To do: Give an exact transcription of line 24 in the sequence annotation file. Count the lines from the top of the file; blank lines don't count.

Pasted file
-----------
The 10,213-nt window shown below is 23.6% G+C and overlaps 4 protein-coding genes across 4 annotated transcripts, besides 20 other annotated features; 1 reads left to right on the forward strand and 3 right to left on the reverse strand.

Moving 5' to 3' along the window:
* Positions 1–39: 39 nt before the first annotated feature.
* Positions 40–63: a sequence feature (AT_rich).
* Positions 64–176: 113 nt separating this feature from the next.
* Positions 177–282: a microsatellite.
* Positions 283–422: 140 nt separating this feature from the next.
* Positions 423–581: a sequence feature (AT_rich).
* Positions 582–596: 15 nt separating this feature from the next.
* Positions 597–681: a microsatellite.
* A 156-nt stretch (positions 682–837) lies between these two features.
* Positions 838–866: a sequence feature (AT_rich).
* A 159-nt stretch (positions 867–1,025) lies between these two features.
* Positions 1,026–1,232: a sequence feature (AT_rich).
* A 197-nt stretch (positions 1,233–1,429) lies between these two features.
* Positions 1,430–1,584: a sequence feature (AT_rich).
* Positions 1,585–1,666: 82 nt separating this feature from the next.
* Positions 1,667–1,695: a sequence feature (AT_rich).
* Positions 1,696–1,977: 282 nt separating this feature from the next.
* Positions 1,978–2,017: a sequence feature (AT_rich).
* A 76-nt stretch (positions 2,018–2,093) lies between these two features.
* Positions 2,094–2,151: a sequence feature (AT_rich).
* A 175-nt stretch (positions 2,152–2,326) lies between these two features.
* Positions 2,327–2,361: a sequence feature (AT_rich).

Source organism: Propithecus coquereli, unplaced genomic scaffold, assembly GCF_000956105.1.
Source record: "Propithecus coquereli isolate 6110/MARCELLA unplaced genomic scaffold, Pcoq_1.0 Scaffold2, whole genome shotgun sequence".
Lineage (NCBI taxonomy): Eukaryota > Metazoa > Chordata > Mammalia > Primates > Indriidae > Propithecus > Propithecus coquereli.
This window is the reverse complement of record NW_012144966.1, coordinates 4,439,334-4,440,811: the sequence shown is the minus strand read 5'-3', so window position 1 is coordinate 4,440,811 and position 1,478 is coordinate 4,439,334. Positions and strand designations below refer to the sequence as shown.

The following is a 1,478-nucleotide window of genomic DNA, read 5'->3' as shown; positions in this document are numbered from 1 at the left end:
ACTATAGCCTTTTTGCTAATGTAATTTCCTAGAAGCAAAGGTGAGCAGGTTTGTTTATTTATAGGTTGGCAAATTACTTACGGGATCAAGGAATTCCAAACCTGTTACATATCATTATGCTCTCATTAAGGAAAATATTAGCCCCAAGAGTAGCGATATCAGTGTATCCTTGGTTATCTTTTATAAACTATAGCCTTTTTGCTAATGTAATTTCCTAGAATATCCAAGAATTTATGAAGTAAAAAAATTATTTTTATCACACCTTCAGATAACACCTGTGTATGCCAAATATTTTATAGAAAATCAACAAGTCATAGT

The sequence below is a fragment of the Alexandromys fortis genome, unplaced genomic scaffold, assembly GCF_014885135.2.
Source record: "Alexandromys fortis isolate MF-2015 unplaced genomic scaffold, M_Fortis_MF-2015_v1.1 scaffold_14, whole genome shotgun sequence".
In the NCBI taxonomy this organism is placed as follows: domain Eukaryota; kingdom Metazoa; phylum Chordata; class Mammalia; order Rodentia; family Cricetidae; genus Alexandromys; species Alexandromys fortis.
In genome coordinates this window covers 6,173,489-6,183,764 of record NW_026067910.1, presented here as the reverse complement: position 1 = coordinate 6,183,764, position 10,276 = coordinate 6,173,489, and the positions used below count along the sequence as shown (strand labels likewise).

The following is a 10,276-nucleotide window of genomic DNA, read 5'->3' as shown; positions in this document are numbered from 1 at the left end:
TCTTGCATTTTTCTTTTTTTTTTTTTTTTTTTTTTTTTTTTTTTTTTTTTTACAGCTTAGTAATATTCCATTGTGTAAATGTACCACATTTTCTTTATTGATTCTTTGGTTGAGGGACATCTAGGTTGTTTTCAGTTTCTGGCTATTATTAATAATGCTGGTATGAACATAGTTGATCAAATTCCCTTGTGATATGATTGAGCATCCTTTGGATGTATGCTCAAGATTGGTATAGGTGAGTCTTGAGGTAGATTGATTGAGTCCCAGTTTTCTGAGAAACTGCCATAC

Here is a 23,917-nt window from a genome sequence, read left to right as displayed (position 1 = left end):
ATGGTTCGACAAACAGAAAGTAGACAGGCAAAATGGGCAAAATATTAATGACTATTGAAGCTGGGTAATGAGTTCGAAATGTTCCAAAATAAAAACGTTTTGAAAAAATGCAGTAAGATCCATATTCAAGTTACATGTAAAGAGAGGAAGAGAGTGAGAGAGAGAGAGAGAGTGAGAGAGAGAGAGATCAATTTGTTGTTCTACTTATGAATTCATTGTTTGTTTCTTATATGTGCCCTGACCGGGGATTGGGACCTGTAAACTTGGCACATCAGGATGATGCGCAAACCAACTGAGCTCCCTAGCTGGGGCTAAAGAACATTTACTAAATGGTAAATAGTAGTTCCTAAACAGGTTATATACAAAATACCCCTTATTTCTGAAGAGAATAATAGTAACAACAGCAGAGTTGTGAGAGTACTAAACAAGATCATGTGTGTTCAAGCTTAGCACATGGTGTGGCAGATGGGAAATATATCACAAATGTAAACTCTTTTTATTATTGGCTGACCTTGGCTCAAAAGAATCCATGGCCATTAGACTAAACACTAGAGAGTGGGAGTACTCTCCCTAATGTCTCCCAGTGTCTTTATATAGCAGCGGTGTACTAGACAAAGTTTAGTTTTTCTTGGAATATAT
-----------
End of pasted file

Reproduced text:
* Positions 2,327–2,361: a sequence feature (AT_rich).